Friday, December 14, 2007

Will a new climate change deal work?

The United Nations climate talks in Bali remain deadlocked. The talks are aimed at establishing targets for cutting greenhouse gas emissions when the Kyoto Protocol targets expire in 2012, and the UN wants developed countries to commit to cuts of 25-40% from 1990 levels by 2020. However, the UN says the US team is blocking progress.

European officials at the conference are threatening that they will boycott a US-led climate summit next month, unless the US changes its position on greenhouse gas emissions. The EU is trying to accelerate progress at the talks, which are proceeding so slowly that the head of the UN climate convention said he was "very concerned."

President Bush established the group earlier this year. Some observers view it as an attempt to undermine the UN process.

The US says it leads the world in developing clean technologies, and is misunderstood. It claims that there is no need to resolve all climate issues in Bali, since Secretary of State Paula Dobriansky said the Bali conference was designed to be the start of a two-year negotiating process leading to a successor agreement to the Kyoto Protocol.
Besides, Canada and India are also among nations opposing attempts to set binding targets for reducing emissions.

Nevertheless, Al Gore called on the US to change its stance. He said, "My own country, the US, is principally responsible for obstructing progress here in Bali."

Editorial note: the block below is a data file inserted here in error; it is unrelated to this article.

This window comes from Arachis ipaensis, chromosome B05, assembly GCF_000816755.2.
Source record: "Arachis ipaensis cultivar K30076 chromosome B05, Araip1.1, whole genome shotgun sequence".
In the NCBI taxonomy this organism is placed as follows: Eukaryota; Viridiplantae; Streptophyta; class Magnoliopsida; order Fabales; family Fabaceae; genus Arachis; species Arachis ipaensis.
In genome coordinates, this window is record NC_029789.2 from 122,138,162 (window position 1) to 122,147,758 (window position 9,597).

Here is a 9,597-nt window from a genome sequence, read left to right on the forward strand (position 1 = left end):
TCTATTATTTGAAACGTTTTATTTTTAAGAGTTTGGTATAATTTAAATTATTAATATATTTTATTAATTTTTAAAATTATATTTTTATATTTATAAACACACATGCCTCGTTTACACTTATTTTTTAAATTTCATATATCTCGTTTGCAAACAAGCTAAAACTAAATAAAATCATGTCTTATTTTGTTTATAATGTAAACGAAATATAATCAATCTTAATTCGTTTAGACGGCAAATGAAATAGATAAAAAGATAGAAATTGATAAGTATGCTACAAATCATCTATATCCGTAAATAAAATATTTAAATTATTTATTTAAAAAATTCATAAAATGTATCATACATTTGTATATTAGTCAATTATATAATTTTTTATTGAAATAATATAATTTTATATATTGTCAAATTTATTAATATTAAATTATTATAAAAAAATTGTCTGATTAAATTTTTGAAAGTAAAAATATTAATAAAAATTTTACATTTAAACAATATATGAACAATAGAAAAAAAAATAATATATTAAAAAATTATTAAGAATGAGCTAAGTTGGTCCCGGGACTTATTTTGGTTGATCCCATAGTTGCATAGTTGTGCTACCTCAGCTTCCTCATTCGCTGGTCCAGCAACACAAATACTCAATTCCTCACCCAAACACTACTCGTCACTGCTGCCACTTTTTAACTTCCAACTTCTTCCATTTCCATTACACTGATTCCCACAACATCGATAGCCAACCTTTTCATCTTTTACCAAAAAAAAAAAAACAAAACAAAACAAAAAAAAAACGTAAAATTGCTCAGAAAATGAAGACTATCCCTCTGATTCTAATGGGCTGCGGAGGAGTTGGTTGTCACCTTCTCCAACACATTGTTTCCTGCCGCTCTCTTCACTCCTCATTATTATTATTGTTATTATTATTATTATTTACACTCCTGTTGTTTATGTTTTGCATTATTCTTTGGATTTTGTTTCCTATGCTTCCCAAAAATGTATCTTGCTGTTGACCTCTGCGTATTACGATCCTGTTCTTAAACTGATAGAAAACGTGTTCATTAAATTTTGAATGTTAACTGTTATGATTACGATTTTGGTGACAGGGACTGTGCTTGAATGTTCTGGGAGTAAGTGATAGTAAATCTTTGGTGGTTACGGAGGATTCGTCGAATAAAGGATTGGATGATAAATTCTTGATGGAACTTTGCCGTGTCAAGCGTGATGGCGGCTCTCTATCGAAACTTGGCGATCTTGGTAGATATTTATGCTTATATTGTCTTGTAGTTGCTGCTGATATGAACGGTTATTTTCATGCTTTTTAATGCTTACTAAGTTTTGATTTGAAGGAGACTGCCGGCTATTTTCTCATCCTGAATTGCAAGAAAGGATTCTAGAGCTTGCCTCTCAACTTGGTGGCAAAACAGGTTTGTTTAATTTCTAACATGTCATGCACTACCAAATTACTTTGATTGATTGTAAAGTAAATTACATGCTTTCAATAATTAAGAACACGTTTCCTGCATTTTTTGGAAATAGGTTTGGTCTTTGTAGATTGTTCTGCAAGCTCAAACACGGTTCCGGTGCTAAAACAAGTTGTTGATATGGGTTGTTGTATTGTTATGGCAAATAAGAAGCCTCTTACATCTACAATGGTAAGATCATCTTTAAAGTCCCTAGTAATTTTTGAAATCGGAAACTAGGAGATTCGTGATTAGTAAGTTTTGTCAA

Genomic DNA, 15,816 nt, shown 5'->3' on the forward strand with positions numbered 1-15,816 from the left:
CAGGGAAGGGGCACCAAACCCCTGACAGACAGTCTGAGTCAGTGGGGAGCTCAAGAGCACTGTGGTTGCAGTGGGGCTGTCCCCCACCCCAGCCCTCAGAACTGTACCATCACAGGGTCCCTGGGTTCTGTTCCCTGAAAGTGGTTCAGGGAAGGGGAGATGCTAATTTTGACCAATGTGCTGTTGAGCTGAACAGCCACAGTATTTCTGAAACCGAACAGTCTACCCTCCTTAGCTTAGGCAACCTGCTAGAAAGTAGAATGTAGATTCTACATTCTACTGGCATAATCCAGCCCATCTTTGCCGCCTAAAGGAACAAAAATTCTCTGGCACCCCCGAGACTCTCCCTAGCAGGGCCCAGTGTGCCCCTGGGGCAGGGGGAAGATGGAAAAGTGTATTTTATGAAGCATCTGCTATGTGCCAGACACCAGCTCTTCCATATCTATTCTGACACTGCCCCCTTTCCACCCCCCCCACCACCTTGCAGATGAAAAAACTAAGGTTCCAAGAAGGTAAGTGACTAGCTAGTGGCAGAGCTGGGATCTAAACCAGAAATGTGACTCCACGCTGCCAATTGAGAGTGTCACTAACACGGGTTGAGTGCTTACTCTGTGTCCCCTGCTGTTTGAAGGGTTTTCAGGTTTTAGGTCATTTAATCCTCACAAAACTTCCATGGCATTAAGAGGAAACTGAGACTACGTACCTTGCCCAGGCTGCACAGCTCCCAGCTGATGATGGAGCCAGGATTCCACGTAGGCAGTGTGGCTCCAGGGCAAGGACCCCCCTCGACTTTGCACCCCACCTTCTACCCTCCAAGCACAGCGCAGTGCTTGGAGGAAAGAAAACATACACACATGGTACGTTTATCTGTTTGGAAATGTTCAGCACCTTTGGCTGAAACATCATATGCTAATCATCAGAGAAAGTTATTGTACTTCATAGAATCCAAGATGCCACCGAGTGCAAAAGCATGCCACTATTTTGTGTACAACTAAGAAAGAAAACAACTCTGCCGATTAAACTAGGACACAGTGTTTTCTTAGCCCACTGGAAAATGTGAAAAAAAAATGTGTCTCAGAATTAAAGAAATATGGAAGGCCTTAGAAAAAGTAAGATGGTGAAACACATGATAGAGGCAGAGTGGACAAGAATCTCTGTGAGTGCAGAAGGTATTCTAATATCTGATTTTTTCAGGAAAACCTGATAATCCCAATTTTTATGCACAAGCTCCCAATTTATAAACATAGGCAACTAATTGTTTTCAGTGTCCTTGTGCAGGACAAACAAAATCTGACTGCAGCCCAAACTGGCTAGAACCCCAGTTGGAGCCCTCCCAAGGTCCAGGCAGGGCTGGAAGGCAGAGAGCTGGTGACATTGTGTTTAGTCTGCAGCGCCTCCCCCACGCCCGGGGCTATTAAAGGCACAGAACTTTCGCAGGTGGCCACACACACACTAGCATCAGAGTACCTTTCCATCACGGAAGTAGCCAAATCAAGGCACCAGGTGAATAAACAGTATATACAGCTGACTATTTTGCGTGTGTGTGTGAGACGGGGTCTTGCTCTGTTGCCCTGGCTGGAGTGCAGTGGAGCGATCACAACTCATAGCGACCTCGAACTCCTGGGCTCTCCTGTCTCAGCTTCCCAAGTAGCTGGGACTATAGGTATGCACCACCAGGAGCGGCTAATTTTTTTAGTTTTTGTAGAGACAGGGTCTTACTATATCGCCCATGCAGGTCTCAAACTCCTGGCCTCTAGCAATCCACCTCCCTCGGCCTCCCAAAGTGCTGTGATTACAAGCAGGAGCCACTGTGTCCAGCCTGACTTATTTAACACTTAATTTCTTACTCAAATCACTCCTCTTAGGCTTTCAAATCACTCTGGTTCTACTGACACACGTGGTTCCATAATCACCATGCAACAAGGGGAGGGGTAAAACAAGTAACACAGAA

Observers from environmental groups are more concerned that the US/Canadian stance could mean the Bali summit fails to agree on the need for binding targets by 2009. The UN shares those concerns as well. Yvo de Boer, executive secretary of the UN Framework Convention on Climate Change (UNFCCC), worried that if all UN countries cannot manage to get the work done in time on the future, then the whole house of cards basically falls to pieces.

Apart from emission cuts, outstanding issues include the transfer of clean technologies to developing countries, and ensuring a sustainable flow of funds to the poorest nations to help protect their economies and societies against the impacts of climate change.

The US/Canada bloc also wants major developing countries to accept that they will have to cut emissions too. Developing country delegates feel that Western countries are trying to distract attention from their historical responsibility for climate change and from the failure of many nations inside the Kyoto Protocol to make meaningful progress towards its targets.

Yu Qingtai from the Chinese delegation pointed out that richer countries were "dodging their moral responsibility" to provide the developing world with clean technologies. "They either view this as a gesture of charity or generosity, not as a moral or political obligation," he said.

The Bali climate change meeting is scheduled to close today, but since the US is the world's biggest emitter of greenhouse gases, and most parties recognize that climate change talks without the US would be meaningless.

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